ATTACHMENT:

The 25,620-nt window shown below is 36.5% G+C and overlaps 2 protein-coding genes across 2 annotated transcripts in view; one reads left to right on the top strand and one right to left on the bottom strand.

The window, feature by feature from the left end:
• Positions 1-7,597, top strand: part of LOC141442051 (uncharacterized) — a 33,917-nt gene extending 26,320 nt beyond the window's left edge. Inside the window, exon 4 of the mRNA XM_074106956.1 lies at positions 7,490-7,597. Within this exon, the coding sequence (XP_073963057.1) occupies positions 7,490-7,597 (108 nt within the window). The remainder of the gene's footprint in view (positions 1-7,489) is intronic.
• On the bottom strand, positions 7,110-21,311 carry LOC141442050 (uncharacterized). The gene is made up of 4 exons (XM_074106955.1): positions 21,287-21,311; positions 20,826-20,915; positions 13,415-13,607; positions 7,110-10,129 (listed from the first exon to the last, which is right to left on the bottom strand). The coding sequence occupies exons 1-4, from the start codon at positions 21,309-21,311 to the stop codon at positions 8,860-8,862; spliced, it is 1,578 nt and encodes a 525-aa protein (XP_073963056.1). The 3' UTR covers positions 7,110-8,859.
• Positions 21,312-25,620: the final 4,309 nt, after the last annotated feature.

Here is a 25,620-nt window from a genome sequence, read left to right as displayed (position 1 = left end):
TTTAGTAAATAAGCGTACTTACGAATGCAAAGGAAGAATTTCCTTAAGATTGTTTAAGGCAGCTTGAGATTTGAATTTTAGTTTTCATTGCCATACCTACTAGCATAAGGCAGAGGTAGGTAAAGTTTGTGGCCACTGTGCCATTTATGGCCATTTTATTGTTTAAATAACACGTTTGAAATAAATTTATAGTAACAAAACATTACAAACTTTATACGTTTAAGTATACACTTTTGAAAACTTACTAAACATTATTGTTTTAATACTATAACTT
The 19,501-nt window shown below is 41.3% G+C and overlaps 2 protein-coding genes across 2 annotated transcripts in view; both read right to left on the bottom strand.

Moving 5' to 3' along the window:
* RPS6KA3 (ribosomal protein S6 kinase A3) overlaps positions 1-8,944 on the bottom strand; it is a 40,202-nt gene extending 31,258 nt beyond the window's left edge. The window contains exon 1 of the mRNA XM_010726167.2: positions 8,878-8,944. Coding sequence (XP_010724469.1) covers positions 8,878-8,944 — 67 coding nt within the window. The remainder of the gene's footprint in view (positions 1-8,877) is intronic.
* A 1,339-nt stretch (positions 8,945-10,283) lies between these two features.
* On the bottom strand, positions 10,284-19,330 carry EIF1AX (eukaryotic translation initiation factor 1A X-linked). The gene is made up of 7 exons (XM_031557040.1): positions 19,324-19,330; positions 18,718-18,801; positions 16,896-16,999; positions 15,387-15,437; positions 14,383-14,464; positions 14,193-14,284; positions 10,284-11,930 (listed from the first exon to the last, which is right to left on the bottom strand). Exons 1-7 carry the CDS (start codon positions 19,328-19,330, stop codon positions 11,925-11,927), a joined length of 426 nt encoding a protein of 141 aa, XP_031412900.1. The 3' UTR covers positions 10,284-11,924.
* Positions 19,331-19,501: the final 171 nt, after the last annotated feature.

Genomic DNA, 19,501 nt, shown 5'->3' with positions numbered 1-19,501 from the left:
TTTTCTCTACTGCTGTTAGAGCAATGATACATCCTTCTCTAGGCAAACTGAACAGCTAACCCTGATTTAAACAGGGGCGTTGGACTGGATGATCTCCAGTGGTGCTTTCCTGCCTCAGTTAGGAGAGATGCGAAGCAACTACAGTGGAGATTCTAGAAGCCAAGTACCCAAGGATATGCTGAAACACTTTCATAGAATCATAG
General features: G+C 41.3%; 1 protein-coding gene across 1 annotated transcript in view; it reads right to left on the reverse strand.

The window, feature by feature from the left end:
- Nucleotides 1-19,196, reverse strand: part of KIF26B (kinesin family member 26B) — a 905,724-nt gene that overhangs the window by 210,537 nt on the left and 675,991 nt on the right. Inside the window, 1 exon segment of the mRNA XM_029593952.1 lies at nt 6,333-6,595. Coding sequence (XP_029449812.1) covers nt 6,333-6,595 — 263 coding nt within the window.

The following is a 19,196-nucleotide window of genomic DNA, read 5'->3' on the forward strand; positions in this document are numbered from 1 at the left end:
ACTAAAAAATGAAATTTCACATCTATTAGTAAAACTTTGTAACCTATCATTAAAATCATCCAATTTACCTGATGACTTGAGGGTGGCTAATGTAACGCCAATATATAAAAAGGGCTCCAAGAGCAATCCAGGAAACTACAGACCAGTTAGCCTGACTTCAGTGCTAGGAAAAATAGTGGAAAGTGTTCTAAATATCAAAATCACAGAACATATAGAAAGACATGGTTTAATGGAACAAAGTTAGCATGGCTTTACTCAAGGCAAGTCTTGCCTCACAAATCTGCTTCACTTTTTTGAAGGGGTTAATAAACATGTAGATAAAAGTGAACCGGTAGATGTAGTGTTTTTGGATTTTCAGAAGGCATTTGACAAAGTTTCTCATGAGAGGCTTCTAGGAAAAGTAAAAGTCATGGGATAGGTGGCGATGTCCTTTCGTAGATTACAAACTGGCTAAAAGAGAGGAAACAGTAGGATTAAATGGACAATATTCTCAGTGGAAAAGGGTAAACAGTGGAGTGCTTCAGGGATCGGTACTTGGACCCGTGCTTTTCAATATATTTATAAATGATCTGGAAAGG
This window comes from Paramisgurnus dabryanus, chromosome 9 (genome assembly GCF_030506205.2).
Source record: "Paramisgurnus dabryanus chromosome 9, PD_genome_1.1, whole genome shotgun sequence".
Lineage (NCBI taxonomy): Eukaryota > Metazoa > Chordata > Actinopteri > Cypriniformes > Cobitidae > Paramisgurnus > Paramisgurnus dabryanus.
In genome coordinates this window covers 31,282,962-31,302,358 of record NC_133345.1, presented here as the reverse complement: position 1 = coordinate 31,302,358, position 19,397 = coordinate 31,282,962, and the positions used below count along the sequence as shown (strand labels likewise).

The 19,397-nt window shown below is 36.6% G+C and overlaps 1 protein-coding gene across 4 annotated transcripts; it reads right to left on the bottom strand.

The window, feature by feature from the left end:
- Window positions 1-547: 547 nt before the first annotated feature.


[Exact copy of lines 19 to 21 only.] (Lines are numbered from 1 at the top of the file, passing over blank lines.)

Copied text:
The following is a 19,196-nucleotide window of genomic DNA, read 5'->3' on the forward strand; positions in this document are numbered from 1 at the left end:
ACTAAAAAATGAAATTTCACATCTATTAGTAAAACTTTGTAACCTATCATTAAAATCATCCAATTTACCTGATGACTTGAGGGTGGCTAATGTAACGCCAATATATAAAAAGGGCTCCAAGAGCAATCCAGGAAACTACAGACCAGTTAGCCTGACTTCAGTGCTAGGAAAAATAGTGGAAAGTGTTCTAAATATCAAAATCACAGAACATATAGAAAGACATGGTTTAATGGAACAAAGTTAGCATGGCTTTACTCAAGGCAAGTCTTGCCTCACAAATCTGCTTCACTTTTTTGAAGGGGTTAATAAACATGTAGATAAAAGTGAACCGGTAGATGTAGTGTTTTTGGATTTTCAGAAGGCATTTGACAAAGTTTCTCATGAGAGGCTTCTAGGAAAAGTAAAAGTCATGGGATAGGTGGCGATGTCCTTTCGTAGATTACAAACTGGCTAAAAGAGAGGAAACAGTAGGATTAAATGGACAATATTCTCAGTGGAAAAGGGTAAACAGTGGAGTGCTTCAGGGATCGGTACTTGGACCCGTGCTTTTCAATATATTTATAAATGATCTGGAAAGG
This window comes from Paramisgurnus dabryanus, chromosome 9 (genome assembly GCF_030506205.2).